New technique reveals detailed plumbing of active Alaska volcano

A new approach to analyzing earthquake data revealed an unprecedented level of detail in the deep plumbing system underlying Alaska’s Cleveland volcano, one of the most active of more than 70 Aleutian volcanoes, according to a study in Scientific Reports by Helen Janiszewski, assistant professor of earth sciences at the University of Hawaiʻi at Mānoa. Janiszewski was at the Carnegie Institution for Science at the time of the research, with Lara Wagner and Diana Roman.

In this study, Janiszewski demonstrated a technique that uses seismic waves coming from distant earthquakes, but isolates the part of them that is affected by moving through the boundary between the Earth’s mantle and crust. This allowed the research team to build models that better distinguish the partially molten regions from the surrounding solid rock in these difficult-to-reach depths beneath Cleveland volcano, without requiring an extensive number of seismic stations at the surface.

“We revealed the volcano’s deep subterranean structure in never-before-seen detail, using fewer instruments by an order of magnitude than is typical for detailed seismic imaging at volcanoes,” Janiszewski said.

Arc volcanoes like Cleveland form over plate boundaries where one tectonic plate slides beneath another. They are linked to the Earth’s mantle by complex subsurface structures that cross the full thickness of the planet’s crust. These structures are more complex than large chambers of molten rock. Rather, they comprise an interlaced array of solid rock and a “mushy” mix of partially molten rock and solid crystals.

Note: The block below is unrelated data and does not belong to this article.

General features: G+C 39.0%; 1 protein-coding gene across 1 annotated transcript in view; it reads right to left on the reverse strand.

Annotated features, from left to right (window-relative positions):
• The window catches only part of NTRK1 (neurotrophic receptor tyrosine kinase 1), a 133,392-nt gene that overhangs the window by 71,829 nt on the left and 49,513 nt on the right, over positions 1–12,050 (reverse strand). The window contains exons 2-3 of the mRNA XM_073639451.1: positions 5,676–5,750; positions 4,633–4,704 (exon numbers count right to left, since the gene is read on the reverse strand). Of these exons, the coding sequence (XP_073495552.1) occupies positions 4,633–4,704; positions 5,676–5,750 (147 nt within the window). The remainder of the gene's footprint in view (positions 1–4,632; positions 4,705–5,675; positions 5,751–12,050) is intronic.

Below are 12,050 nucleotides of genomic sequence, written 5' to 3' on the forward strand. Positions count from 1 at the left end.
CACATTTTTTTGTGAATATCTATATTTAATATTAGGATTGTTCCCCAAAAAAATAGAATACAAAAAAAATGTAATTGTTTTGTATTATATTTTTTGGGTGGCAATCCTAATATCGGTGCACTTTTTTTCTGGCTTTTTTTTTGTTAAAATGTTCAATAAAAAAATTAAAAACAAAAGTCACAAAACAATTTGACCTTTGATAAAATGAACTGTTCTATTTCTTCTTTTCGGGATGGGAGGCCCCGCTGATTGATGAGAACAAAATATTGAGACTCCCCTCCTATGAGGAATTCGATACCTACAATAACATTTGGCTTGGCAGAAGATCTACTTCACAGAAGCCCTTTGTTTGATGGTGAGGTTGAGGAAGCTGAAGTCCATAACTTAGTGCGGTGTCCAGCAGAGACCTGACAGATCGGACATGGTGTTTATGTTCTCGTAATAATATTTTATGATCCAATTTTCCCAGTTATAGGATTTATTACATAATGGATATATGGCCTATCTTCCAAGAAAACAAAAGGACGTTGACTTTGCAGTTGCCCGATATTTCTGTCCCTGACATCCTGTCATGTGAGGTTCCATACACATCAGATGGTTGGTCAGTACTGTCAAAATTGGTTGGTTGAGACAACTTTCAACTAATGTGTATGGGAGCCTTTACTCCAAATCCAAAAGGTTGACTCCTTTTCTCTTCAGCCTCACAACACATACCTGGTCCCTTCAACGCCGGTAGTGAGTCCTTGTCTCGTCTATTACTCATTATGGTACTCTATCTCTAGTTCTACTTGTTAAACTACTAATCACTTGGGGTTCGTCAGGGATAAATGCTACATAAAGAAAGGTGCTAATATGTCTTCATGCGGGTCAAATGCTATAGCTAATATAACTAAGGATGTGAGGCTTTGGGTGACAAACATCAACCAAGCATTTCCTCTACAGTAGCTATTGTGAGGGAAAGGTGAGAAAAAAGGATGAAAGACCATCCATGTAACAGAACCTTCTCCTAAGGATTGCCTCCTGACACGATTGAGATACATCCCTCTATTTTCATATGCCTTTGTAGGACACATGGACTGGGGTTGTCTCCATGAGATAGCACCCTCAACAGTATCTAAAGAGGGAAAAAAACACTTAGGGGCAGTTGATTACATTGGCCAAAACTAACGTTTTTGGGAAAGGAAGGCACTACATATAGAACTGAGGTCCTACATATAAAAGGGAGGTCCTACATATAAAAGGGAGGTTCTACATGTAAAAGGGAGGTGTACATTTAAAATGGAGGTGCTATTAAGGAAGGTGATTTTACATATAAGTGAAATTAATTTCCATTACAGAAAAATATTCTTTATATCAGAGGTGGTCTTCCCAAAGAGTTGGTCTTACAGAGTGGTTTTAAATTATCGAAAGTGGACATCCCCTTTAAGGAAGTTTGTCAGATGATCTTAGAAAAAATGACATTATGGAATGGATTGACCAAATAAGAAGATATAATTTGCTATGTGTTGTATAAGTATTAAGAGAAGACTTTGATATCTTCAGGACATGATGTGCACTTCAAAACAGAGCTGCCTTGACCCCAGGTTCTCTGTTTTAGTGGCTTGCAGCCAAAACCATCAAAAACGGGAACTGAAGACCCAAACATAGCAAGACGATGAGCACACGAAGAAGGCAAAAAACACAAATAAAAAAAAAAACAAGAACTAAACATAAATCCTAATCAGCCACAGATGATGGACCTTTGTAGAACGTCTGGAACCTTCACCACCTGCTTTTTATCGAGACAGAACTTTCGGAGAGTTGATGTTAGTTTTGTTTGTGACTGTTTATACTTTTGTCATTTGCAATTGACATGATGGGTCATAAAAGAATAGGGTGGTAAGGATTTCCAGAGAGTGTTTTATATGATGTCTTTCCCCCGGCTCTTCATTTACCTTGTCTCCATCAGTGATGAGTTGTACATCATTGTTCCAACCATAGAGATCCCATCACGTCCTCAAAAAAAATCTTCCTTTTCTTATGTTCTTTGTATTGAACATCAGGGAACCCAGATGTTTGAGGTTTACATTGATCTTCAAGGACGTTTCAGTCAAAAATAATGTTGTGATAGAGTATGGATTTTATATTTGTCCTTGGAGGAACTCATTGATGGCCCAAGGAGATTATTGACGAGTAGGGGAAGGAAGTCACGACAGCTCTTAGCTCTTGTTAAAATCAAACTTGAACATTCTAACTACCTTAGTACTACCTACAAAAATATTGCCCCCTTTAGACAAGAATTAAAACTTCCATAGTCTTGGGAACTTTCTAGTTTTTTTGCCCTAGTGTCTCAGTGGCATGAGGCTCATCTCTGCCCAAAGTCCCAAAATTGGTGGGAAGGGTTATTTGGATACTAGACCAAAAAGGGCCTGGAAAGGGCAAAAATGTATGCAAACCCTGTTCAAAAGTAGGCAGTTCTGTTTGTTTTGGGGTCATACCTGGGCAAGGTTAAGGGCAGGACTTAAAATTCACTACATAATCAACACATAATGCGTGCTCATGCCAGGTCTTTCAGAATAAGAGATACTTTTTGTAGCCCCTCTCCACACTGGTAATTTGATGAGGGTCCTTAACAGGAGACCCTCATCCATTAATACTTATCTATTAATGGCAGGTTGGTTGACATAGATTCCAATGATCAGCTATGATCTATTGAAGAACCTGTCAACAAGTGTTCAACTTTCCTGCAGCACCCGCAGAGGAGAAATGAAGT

Resolving this subterranean architecture is crucial for emergency planning and saving human lives. But these regions have been difficult to capture.

Since it’s impossible for humans to directly observe the depths of Earth’s interior, scientists need instruments to help them visualize what’s happening. Traditionally, a variety of geophysical and geochemical approaches are deployed to determine the structures that exist beneath a volcano.

Although Cleveland has frequent gas emissions, explosions and ash deposits at its surface, there is very little evidence of seismic activity deep beneath the volcano. This makes imaging the architecture of the lower and middle crust below Cleveland very challenging.

“The technique will allow imaging of structures underneath volcanoes where there are only a few stations, or where a lack of deep earthquakes in the vicinity makes other methods difficult,” Janiszewski added.

For more on the story, see SOEST’s website.

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